He has never been known to use a word that might send a reader to the dictionary. ~William Faulkner (about Ernest Hemingway).

Poor Faulkner. Does he really think big emotions come from big words?
~Ernest Hemingway (about William Faulkner)

This post is not intended to be overly didactic or pontific. That capricious punctuation mark that separates words large and small, the comma, does not lend itself to such stringencies. Commas have been used since ancient times, but the modern comma descended from a revered Italian printer, Aldus Manutius (1449-1515). He also laid claim to italic typeface and the ever underutilized semicolon. Before the comma, the oblique virgule (/) — still the French term for comma — denoted a natural pause in speech. While committing Greek masterpieces to type, Manutius dropped this inclined slash lower relative to the text lines and crafted a distinct dot with a gentle metaphorical curve tailing down to the left. The new mark acquired the name comma, a word derived from the Greek komma (κόμμα) which means “to cut off.”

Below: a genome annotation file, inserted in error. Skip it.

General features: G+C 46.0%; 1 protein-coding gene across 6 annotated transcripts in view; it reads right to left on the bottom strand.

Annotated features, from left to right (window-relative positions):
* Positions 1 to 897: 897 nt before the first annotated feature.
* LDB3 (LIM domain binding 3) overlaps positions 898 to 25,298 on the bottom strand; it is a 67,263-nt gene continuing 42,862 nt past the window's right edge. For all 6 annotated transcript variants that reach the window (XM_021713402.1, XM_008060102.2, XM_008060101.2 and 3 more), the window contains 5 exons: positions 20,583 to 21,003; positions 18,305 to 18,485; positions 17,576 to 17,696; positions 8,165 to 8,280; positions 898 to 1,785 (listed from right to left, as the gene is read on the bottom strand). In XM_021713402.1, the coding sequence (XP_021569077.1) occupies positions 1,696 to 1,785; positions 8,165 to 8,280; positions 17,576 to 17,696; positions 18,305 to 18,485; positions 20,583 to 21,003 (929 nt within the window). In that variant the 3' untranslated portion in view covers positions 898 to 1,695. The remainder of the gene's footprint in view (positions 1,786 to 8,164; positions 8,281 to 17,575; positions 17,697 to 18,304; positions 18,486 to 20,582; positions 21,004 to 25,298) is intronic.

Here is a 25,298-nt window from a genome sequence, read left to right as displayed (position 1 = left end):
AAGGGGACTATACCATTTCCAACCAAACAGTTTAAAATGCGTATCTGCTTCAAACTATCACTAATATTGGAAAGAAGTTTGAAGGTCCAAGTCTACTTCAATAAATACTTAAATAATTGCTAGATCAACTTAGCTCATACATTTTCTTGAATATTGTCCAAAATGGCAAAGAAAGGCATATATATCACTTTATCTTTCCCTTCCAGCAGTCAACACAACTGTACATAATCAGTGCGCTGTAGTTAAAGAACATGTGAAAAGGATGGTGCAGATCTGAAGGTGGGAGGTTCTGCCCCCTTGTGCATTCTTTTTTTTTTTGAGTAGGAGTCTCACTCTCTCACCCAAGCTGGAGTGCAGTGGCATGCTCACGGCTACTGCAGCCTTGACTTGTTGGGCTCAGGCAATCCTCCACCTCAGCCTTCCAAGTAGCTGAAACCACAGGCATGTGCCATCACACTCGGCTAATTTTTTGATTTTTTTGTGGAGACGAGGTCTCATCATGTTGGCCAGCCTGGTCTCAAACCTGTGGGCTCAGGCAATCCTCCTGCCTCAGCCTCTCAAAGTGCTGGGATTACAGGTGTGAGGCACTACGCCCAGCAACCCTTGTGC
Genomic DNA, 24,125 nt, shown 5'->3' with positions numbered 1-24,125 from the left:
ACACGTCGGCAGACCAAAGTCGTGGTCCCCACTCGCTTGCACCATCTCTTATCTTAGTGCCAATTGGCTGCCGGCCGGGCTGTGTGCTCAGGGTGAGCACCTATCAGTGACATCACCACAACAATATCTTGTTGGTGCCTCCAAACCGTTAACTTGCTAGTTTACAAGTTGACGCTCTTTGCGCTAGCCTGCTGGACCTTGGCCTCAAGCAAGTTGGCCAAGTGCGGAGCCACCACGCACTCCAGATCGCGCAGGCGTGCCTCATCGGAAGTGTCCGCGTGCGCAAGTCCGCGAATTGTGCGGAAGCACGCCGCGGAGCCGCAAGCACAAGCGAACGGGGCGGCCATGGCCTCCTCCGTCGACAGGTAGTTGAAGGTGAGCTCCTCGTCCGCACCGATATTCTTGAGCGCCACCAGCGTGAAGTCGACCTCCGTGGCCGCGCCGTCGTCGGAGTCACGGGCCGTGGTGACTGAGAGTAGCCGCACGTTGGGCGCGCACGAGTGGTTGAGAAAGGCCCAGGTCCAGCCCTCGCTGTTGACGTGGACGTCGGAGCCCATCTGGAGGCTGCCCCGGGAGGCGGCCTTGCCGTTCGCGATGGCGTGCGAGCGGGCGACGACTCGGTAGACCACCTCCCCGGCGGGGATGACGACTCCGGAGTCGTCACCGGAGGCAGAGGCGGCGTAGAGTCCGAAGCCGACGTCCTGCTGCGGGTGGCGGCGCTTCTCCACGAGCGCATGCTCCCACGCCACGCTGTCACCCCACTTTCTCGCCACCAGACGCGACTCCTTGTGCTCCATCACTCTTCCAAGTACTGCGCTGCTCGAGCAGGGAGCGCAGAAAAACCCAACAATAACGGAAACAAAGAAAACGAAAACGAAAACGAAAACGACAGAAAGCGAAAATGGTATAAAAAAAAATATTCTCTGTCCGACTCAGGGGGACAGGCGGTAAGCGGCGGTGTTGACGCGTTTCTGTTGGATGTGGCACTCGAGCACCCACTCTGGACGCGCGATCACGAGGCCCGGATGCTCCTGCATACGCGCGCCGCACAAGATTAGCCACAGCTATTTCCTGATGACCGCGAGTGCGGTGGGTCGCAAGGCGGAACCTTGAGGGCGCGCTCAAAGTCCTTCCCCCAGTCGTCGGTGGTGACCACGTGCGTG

Always adaptive and even idiosyncratic, textual rules have been historically lax for commas. Over time, comma protocol became more codified and emphasized consistency over tonality. For instance, commas have been used to separate independent clauses when a conjunction (e.g., and, but, or) is used in a compound sentence. With appositives and parenthetical phrases, commas are crucial. Serial commas have also been used to separate listed items before the word “and” in a sentence. While some grammarians have insisted upon a squiggle there, others have not.

How punctuation rules have changed over time sometimes appears a matter of whimsy. In recent years, rules of thumb seem to be fading and a more laissez-faire approach has returned. More rules tend to be broken than followed in modern prose. Commas are again being inserted by ear and seem more attuned to individual style and meter. When in doubt, sound it out and listen for natural pauses and rhythms.